Discuss Revascularization: There are conflicting opinions on which NSTEMI patients benefit from early revascularization therapy. The TIMI risk score and an assessment of cardiovascular stability help clinicians decide whether to institute a conservative approach, an invasive approach with angiography in 24–48 hours, or an immediate angiography approach. Generally, immediate angiography and revascularization are only indicated in patients with hemodynamic instability, severe left ventricular dysfunction or heart failure, refractory angina pain despite intensive medical therapy, mechanical complications such as acute mitral regurgitation, sustained ventricular tachycardia, or dynamic ST-T-wave changes on the electrocardiogram (6). Patients who do not fall into a high-risk category but still have a TIMI risk score greater than two are usually referred for angiography and revascularization in the next 24–48 hours. A 2006 meta-analysis concluded that this approach leads to better outcomes compared to conservative therapy (6).
However, what if the patient is having a STEMI. How should patients with an acute STEMI be treated differently than those with unstable angina or NSTEMI?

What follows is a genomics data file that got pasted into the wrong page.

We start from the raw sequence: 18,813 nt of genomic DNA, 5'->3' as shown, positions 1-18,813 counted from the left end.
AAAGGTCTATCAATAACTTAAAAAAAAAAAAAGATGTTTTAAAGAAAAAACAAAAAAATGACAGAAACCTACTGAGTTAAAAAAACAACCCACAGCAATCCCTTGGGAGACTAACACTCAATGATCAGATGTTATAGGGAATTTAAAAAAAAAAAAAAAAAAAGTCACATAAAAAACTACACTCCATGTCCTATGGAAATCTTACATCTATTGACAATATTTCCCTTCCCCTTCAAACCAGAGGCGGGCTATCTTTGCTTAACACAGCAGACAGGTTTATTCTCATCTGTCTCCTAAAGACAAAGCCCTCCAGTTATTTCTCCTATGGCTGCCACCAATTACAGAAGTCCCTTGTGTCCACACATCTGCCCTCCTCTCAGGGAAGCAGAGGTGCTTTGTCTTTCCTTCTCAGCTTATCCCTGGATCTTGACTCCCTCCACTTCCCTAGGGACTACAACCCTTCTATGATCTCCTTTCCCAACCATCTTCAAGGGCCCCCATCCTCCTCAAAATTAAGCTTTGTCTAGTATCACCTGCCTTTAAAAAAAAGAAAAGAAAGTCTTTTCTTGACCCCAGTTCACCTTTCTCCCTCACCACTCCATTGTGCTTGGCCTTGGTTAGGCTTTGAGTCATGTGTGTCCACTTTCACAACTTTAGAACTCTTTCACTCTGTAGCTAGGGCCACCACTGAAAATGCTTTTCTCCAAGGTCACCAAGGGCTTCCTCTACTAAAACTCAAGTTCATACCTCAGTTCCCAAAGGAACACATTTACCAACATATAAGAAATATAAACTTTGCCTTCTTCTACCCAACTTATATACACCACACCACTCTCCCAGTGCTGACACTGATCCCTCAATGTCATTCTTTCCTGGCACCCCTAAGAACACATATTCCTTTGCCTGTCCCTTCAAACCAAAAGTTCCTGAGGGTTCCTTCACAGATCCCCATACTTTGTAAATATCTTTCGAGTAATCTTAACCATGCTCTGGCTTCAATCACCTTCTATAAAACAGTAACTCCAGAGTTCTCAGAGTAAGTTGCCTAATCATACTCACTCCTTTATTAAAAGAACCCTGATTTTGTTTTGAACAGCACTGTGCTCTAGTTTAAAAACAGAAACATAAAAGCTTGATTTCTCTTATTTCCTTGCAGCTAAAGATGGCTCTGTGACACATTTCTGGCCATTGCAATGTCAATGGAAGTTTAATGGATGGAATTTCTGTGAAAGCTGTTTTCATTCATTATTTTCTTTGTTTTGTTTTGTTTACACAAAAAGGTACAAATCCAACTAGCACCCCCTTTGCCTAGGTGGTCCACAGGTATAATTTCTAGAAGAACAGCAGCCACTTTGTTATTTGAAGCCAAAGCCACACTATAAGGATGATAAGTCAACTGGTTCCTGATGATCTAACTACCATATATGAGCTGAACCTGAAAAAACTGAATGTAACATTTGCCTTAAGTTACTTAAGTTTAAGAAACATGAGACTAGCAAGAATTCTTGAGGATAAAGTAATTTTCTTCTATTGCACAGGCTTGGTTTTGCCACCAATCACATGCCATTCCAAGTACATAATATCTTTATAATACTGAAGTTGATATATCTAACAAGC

Treatment of Patients with ST-Elevation Myocardial Infarction
The significant difference in managing patients with STEMI is that they benefit from acute fibrinolysis or percutaneous coronary intervention (PCI) and reperfusion as quickly as possible.
Use PCI ASAP: Multiple randomized trials show enhanced survival, a lower rate of recurrent myocardial infarction, and less risk of intracranial hemorrhage using PCI compared to fibrinolysis (7). PCI should be done as soon as possible, and the standard is within 90 minutes. This remains true even if interventional facilities are not available in the hospital, but the patient can be transported to a PCI-capable facility within 120 minutes.
Consider Fibrinolysis: If PCI cannot be accomplished in under 120 minutes, experts recommend that patients receive fibrinolysis before transport and intervention (8,9). The mortality benefit of fibrinolytic therapy decreases as time passes, particularly if given six hours after symptom onset. Furthermore, there is no benefit to giving a fibrinolysis 12 hours after symptom onset.